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Mark Pearl

I live in a world of continuous integration servers, extensive unit, integration & regression tests and a whole bunch of other checks and balances to insure the quality of the systems we develop.

I live in this world because I know things can go wrong and I want to have a safety net to make sure I am not going to mess things up.

I didn’t always have these checks in place – I remember the cowboy days where we would click build, if it compiled we were good to go and would release to the world. They were scary days, but also if I look back at them, because I knew we had no safety net, I was always extra vigilant when releasing updates to solutions and had very few situations where we would make a major mistake or something would go wrong – mainly because we knew that it was so easy for things to go wrong.

My world has changed, for the better – however it can also put one in a false sense of security. Today I would like to warn those of you that live in the same world of me of being careful not to be in a false sense of security.

For the last few months we have been confidently churning out code on a solution, thinking that our CI Server would pick up any issues or breaking changes if our unit tests failed, or integration tests failed etc.

Usually this is the case, but someone somewhere made the mistake of not removing old files as part of the build process. Thus when someone else was tweaking the jobs on the build server, they pointed the unit tests job to a legacy copy of the unit tests dll instead of the correct file – resulting in our unit tests happily passing regardless of the actual state of the solution because the ci server was testing something 4 months old.

The only way we picked this up was I got suspicious that something was wrong when the unit tests were failing on my local machine, but passing on the CI server, resulting in me writing a failing test and pushing it through to the build server where it passed happily! Very worrying.

After a few hours of investigation we picked up the issue and rectified it, but the lesson has been learnt…

  1. Run tests on your local machine
  2. Run regular fire drills on the CI Server

I am becoming more and more of a believer in what I call fire drills of the system. Once every few weeks one runs through a series of diagnostic processes to ensure that the safety nets are working correctly. In this case a fire drill for the build server would be to pass through a failing test on purpose and verify that it failed.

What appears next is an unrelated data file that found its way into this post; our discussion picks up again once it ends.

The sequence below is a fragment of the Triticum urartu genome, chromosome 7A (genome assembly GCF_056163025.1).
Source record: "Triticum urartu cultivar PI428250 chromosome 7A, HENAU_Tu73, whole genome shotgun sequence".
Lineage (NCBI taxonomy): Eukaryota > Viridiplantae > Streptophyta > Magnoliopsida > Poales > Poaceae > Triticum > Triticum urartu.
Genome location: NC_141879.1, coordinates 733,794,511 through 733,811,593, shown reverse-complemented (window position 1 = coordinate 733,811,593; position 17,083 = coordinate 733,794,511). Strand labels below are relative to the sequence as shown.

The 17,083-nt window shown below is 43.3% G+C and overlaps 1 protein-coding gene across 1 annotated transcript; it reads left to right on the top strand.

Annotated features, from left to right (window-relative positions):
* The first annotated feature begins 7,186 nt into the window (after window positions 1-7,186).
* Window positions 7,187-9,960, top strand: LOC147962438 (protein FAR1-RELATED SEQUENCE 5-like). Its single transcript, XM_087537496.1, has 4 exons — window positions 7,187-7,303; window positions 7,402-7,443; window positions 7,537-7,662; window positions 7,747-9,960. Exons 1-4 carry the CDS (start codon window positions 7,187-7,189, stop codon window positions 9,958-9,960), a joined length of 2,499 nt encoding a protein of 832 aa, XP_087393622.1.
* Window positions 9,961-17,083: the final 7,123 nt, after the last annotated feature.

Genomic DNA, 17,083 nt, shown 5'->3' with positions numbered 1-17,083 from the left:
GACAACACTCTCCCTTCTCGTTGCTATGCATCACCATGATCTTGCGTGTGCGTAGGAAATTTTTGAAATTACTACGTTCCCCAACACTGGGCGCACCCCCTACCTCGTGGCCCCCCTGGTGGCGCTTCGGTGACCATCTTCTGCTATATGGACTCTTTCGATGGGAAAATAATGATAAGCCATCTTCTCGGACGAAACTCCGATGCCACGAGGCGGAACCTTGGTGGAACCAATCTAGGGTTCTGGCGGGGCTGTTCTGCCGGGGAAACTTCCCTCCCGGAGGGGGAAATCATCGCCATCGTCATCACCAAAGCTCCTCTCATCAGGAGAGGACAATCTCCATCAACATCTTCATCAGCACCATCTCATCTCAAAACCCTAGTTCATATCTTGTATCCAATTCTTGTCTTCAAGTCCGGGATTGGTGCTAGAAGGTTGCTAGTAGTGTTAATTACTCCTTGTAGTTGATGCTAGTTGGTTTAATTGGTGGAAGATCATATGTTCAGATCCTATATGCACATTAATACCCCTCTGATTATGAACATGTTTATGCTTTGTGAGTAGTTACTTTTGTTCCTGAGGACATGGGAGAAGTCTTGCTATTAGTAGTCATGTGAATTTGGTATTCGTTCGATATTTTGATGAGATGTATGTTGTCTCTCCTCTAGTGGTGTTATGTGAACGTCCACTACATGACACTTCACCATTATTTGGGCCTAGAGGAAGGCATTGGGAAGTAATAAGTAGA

So, have the safety nets, they are good – but question them once in a while to verify that they are working correctly, or the net result can be a lot of pain.


Posted on Thursday, January 5, 2012 8:19 AM Misc | Back to top

Comments on this post: Why my CI server gives me a false sense of security

# re: Why my CI server gives me a false sense of security
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At a previous company, we used to reimage and rebuild the build agents regularly (once a month, maybe once a week -- I forget). This ensures that there's no old detritus hanging around on the machines, and also forces you to think about dependencies you inadvertently add to the build. Of course, we had an automated rebuild script to do it. It would have been painful to do it by hand each time.
Left by Roger Lipscombe on Jan 05, 2012 1:18 PM

# re: Why my CI server gives me a false sense of security
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@Roger.... yes, I think it is those old detritus hanging around that has been our biggest headache... I think I might do what you suggest... thanks for the comment
Left by Mark Pearl on Jan 05, 2012 1:43 PM

# re: Why my CI server gives me a false sense of security
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@Roger, did you test the automated rebuild script? Uh uh, recursion ;-)
Left by Steve Martin on Jan 06, 2012 11:10 AM

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